Ceasefire Still Intact as Worst Violence in Years Erupts Between Hamas and Israel

For months violence has been escalating on the border of Israel and the Gaza Strip between the terrorist group Hamas and Israeli forces.  After a Palestinian sniper killed an Israeli soldier patrolling the border, Israel responded by launching a large-scale bombing campaign throughout Gaza.  The bombings, carried out by Israeli warplanes, are the fiercest violence the area has seen in the last few years.  Isabel Kershner of The New York Times explained how the attacks engendered fears that the escalating violence might lead to an all-out war.  However, other expert analysts pointed out that neither Hamas or Israel is keen to engage in a large-scale conflict.

Ever since Israeli forces left the Gaza Strip in 2005, Hamas was quick to overwhelm the ruling Fatah faction of the larger Palestinian Liberation Organization (PLO), gaining control of the territory by 2007.  Since then, their tenure over Gaza and its people has been marked by continuous violence and oppression.  Hamas and its military wing, the Izz ad Din al Qassam Brigades, have launched numerous attacks using rockets and terrorist tactics against Israel and its people in an effort to destroy the state of Israel and return to the land they believe to be rightfully theirs.  Over the past few months, Hamas has opted for a strategy of engaging with Israeli forces directly at the border.  The terrorist group has used Gazan citizens moving them to the border with Israel and deploying its own men within the large mass of people armed with guns and explosives to swarm the border and kill as many as possible.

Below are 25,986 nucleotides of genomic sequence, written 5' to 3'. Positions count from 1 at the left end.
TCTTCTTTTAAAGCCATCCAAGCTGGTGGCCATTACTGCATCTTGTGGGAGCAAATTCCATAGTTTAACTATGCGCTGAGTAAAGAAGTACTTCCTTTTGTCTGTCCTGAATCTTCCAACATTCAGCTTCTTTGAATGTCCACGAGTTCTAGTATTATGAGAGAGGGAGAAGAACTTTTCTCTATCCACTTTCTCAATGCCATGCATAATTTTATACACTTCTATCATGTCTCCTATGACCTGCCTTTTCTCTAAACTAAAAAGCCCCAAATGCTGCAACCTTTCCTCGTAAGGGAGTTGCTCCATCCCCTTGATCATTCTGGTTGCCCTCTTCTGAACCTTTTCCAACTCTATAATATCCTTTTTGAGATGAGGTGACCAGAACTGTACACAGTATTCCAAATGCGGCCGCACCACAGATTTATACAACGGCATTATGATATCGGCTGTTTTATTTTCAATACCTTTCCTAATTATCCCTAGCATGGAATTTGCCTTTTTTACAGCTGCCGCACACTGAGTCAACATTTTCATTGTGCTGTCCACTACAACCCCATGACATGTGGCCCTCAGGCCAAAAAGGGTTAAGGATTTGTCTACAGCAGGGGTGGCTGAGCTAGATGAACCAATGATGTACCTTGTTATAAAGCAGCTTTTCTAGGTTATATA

It now appears that violence began to escalate in the region with Friday’s skirmish that killed one Israeli soldier and prompted an intensive aerial bombing response from Israel that left three Hamas militants dead along with a fourth Palestinian who was killed by Israel’s security forces during a demonstration.

A tentative ceasefire has been brokered by United Nations and Egyptian officials between the two sides over the weekend, but this deal appears to be fragile.  On Sunday, July 22, Israel reported that its military fired towards a group of Palestinians who were launching flaming balloons towards Israel.  Avigdor Lieberman, the Israeli Defense Minister, is quoted in an article from The Wall Street Journal saying, “Residents of Gaza must understand that as long as there are incendiary balloons and fires on our side, life on their side will not return to its normal routine.  The key is quiet and calm and zero incendiary balloons, zero friction on the border and zero rockets.”

If the fragile peace can be held until Tuesday, Israel said it would lift considerable restrictions it placed on Gaza earlier this month.  These sanctions were imposed to force Hamas to change its behavior and reduce violence carried out by the terrorist organization.  Since the restricitons were implemented, Israel has only allowed food and medicines to pass through to Gaza.

The violence that ultimately culminated in Friday’s killing of the Israeli soldier and Israel’s response using airstrikes in Gaza has been escalating since around March.  Since then, Palestinians have routinely protested and demonstrated at the border.  During those months of protest, roughly 140 Palestinians have been killed by Israeli forces who claim that many of them were Hamas militants or armed protestors.

While the fragile peace agreements that were struck over the weekend continue to hold, there is no saying how long this could last.  Tension and violence between Hamas and Israel has been a reoccurring theme over the years.  The violence appears to be cyclical, waxing and waning over the months.  Many scholars, analysts, and experts believe conflict will continue until the terrorist group Hamas disbands or gives up its use of violence and politicizes, opting to focus on Gaza’s economic recovery and negotiating with Israel.